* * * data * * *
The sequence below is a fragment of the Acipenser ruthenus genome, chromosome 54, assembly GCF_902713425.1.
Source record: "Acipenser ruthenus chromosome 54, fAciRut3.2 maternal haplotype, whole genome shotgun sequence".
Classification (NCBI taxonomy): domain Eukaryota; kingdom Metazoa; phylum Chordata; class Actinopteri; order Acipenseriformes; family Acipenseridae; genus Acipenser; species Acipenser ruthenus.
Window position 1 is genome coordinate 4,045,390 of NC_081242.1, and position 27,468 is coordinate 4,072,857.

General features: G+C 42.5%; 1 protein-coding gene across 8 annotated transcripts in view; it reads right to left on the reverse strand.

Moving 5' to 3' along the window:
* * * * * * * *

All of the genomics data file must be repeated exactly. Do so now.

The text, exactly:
The sequence below is a fragment of the Acipenser ruthenus genome, chromosome 54, assembly GCF_902713425.1.
Source record: "Acipenser ruthenus chromosome 54, fAciRut3.2 maternal haplotype, whole genome shotgun sequence".
Classification (NCBI taxonomy): domain Eukaryota; kingdom Metazoa; phylum Chordata; class Actinopteri; order Acipenseriformes; family Acipenseridae; genus Acipenser; species Acipenser ruthenus.
Window position 1 is genome coordinate 4,045,390 of NC_081242.1, and position 27,468 is coordinate 4,072,857.

General features: G+C 42.5%; 1 protein-coding gene across 8 annotated transcripts in view; it reads right to left on the reverse strand.

Moving 5' to 3' along the window: